Friday, October 26, 2012
Swift by R.J Anderson
Since reading Knife last year, then picking up the sequel Rebel, a couple of weeks ago I've shot gunned R.J Anderson's faery books. I wasn't exactly sure what she'd do with Swift, because Arrow really did wrap up the story that began in Knife.
For about the first half I thought Swift was an entirely new story about an unrelated group of faery kind. Most of Swift focusses on the piskeys (they live in a Cornish mine and she's blended them with the knockers). The story is told through the eyes of Ivy; a young piskey born without wings who has been forced to grow up quickly due to the absence of her mother.
Ivy's mother was supposedly stolen away by the piskey's sworn enemies; the spriggans. The loss drove her father into the mines where he spends most of his time and when he's not there doesn't communicate much with his three children; Ivy, her irresponsible older brother Mica, and younger sister Cicely.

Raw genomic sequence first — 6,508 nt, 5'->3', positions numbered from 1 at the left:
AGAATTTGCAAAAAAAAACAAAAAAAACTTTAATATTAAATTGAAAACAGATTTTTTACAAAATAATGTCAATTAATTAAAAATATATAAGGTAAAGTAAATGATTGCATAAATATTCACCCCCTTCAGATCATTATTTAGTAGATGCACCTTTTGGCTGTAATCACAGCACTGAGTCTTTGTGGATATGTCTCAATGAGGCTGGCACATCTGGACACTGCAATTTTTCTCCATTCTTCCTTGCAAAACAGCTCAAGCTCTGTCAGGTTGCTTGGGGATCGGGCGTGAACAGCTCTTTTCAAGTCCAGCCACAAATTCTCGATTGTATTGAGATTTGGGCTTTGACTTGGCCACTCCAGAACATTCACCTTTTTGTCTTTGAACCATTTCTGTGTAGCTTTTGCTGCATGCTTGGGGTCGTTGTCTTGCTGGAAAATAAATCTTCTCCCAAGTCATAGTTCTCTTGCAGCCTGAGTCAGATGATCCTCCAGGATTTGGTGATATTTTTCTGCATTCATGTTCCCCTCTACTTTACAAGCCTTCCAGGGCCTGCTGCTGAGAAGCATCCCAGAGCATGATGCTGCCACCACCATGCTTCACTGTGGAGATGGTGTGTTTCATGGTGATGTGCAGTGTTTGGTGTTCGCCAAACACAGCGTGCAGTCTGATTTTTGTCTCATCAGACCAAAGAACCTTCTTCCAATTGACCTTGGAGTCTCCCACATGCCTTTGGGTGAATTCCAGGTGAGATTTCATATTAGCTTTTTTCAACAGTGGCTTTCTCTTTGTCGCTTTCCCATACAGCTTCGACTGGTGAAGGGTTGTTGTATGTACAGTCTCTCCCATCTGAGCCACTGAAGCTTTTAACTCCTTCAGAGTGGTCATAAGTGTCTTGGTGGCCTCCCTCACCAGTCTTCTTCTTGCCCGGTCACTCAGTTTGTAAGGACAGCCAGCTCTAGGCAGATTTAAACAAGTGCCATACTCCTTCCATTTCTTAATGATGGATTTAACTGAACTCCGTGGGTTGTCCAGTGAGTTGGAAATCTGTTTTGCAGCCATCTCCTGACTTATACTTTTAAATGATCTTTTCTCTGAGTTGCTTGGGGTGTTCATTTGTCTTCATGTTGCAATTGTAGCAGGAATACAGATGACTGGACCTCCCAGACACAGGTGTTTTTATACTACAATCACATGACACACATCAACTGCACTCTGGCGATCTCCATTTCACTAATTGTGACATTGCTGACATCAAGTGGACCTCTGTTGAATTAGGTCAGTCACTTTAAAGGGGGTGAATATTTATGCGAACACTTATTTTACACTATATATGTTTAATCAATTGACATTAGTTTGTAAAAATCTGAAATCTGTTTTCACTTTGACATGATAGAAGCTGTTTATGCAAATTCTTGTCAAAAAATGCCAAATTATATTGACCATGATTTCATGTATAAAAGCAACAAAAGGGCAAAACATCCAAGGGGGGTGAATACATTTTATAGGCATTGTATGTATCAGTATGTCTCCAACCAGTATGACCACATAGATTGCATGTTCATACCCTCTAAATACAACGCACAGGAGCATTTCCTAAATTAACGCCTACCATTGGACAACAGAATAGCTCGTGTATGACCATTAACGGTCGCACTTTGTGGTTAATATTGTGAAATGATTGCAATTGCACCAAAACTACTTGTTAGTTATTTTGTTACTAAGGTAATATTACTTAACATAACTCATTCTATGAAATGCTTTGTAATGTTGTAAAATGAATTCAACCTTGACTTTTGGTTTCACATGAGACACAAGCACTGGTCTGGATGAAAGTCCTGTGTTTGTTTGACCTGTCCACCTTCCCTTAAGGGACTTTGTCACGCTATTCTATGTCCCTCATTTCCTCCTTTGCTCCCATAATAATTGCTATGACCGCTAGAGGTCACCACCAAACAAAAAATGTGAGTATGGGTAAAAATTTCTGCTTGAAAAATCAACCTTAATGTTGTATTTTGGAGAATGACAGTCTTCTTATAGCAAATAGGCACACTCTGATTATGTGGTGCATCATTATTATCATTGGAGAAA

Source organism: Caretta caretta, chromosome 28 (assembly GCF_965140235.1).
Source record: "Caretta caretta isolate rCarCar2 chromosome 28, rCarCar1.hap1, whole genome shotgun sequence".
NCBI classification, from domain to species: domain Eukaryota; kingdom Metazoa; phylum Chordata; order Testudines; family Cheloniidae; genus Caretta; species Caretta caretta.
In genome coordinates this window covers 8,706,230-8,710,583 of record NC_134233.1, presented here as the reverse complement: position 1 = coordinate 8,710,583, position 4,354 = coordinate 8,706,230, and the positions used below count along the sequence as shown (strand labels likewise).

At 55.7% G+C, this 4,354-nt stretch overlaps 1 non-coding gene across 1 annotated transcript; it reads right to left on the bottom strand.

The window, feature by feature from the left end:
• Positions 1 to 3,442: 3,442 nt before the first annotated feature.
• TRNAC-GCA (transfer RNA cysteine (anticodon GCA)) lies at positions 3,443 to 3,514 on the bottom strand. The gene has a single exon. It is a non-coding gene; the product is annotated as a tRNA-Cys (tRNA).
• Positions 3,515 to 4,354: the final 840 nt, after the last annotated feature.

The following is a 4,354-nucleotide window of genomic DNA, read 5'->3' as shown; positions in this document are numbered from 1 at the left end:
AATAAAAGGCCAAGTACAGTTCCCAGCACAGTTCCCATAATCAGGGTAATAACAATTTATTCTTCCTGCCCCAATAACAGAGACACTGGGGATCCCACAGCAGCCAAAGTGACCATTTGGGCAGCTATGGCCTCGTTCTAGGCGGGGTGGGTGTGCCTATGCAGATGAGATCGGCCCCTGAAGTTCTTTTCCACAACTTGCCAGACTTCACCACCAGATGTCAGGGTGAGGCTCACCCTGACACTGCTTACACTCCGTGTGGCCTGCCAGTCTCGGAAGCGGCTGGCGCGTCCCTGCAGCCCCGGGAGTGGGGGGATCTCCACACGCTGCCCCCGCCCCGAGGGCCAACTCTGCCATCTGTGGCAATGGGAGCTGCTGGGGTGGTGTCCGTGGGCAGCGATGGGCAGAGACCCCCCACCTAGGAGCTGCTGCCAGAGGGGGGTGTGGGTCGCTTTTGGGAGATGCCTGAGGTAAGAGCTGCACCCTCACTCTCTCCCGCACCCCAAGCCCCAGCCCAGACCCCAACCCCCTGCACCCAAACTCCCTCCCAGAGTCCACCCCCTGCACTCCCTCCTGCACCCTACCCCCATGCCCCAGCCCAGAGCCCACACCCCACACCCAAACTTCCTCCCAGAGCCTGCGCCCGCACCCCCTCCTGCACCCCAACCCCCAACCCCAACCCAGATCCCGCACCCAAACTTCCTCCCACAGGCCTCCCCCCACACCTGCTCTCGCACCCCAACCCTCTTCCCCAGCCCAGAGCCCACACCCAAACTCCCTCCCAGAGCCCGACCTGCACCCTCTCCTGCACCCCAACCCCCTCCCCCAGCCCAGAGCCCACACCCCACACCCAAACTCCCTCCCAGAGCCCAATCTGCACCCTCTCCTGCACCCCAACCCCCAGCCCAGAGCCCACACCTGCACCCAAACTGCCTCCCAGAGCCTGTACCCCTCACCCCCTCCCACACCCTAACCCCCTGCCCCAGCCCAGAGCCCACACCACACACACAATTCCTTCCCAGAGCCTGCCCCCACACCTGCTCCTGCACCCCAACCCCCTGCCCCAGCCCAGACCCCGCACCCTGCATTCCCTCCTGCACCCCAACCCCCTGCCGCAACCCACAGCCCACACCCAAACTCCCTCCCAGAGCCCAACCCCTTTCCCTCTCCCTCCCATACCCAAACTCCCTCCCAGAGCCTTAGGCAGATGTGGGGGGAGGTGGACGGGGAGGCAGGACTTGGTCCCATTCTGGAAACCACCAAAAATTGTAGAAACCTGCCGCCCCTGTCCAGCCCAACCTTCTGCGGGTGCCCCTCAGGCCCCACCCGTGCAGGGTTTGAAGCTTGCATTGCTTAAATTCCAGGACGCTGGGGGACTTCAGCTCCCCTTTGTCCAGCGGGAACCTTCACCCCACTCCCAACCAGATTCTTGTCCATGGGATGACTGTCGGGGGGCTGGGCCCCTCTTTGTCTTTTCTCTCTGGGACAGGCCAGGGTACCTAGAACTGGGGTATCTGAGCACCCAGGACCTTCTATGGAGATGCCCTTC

Ivy keeps the house and looks after Cicely. One night she's approached by a spriggan and then a mishievous young piskey called Keeve goes missing. The responsible spriggan is believe caught and Ivy discovers that he's not a spriggan at all, he's a faery and he has information about Ivy's missing mother.
What then happens leads Ivy into a journey of discovery. A journey of discovery about herself, her mother, the captured faery and her own people.
It's a nice little fable and it is exciting like all the previous books have been. Anderson only seems capable of writing the one female protagonist. You could put Knife, Linden, Rhosmari and Ivy in a line up and be hard put to tell who was who. It also did tie into the other three books. The young faery, whom Ivy nicknamed Richard, was actually Martin, a faery in Rebel and Arrow.
I've liked the books, but I do think Anderson went a little far and tried to get too much out of a concept that largely ran out of steam after the second book.